College - Author 1

College of Architecture and Environmental Design

Department - Author 1

Construction Management Department

Degree Name - Author 1

BS in Construction Management



Primary Advisor/Subject Matter Expert (SME)

Ed Boucher, College of Architecture and Environmental Design, Construction Management Department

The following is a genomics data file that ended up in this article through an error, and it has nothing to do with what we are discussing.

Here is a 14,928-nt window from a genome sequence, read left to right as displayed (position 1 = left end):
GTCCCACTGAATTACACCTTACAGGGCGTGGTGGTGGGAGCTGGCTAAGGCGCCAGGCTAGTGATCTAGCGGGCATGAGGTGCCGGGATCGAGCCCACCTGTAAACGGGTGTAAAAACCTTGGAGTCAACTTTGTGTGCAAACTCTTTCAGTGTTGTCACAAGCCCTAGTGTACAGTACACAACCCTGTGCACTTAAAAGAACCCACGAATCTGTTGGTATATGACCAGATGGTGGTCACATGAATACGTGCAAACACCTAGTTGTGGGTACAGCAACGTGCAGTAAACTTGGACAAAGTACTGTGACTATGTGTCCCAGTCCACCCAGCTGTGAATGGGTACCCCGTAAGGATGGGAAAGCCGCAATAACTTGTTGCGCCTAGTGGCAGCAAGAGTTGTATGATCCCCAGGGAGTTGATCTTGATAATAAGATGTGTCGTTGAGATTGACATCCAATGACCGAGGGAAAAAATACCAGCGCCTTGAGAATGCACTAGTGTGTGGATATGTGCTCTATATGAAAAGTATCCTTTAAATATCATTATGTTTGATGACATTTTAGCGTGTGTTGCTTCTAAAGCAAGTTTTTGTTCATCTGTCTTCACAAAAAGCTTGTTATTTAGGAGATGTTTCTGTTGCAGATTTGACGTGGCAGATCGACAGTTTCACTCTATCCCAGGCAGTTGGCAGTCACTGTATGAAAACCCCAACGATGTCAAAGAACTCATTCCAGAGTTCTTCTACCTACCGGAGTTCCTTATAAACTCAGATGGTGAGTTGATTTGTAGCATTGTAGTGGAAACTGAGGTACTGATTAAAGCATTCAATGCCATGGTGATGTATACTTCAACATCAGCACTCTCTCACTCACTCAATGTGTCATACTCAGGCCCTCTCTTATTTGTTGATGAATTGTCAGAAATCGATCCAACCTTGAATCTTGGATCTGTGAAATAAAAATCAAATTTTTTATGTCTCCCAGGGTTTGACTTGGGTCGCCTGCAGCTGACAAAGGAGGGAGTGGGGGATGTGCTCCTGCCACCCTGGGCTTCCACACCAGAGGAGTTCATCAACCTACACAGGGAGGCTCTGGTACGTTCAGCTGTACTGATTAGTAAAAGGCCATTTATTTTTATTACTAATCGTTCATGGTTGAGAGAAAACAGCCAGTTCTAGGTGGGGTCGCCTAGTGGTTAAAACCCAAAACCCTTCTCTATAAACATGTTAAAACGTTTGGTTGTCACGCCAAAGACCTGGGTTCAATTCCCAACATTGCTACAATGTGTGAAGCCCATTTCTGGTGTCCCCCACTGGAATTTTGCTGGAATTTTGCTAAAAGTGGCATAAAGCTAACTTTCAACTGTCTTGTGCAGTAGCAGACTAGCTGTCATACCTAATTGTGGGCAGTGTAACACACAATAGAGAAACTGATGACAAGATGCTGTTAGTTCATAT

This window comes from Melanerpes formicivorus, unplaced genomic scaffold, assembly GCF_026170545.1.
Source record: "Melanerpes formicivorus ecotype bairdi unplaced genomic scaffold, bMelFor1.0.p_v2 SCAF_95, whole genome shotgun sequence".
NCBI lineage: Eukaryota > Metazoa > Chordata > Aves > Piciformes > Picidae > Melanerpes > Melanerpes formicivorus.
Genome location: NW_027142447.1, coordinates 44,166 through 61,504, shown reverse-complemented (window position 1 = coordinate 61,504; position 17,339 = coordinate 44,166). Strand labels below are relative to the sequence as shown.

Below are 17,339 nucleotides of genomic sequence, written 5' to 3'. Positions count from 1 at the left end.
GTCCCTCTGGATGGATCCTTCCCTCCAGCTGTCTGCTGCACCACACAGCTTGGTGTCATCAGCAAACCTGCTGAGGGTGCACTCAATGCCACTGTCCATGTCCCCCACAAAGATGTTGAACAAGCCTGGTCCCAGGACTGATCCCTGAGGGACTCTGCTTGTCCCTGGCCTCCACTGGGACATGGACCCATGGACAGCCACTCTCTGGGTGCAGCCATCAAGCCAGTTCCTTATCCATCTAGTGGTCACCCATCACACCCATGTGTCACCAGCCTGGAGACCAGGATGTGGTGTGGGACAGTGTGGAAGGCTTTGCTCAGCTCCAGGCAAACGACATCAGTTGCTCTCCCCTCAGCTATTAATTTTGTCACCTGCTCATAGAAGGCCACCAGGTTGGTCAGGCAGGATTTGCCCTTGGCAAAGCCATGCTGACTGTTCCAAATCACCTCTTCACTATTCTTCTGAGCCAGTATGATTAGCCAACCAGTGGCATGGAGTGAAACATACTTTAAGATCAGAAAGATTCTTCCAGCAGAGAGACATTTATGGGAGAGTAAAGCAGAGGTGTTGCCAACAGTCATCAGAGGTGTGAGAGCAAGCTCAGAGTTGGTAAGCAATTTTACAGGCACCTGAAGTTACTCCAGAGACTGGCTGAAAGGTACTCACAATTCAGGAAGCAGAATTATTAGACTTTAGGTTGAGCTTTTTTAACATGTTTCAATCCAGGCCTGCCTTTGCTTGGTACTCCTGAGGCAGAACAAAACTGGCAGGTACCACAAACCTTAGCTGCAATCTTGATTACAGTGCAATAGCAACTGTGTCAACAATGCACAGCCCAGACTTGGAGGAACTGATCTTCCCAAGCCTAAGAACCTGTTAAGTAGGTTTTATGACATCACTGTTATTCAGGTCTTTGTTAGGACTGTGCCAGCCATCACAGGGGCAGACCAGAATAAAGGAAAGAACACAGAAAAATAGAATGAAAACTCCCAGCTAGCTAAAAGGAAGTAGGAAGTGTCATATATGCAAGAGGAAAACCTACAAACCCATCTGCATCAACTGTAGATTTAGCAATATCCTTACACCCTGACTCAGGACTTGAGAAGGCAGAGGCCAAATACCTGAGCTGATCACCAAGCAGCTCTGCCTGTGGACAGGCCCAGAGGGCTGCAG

Compression tests were performed on three samples of permeable concrete to evaluate the effects of admixes on a conventional permeable concrete. The first mix served as the control, representing a standard permeable concrete sample. The second mix replicated the control but added a small amount of fiberglass, accounting for 0.5% of the cement's weight. The third mix again mirrored the control and incorporated the manufacturer's recommended amount of a water reducing admix known as "Reducer 555". The objective of testing the two new mixes against the control mix was to evaluate the potential increase in ultimate compressive strength. Four 6” x 12” test cylinders were produced for each of the three mixes to allow destructive compression strength testing at 7, 14, 21, and 28 days from the date of initial pouring. The results of the tests revealed that there was a 168.1 psi increase in the ultimate compressive strength over the control mix with the addition of fiberglass, and that the addition of fiberglass did not greatly affect the permeability of the concrete. It also revealed that further testing would be necessary to accurately evaluate the effects of the water reducing agent, due to excess slump and the mix stratifying.

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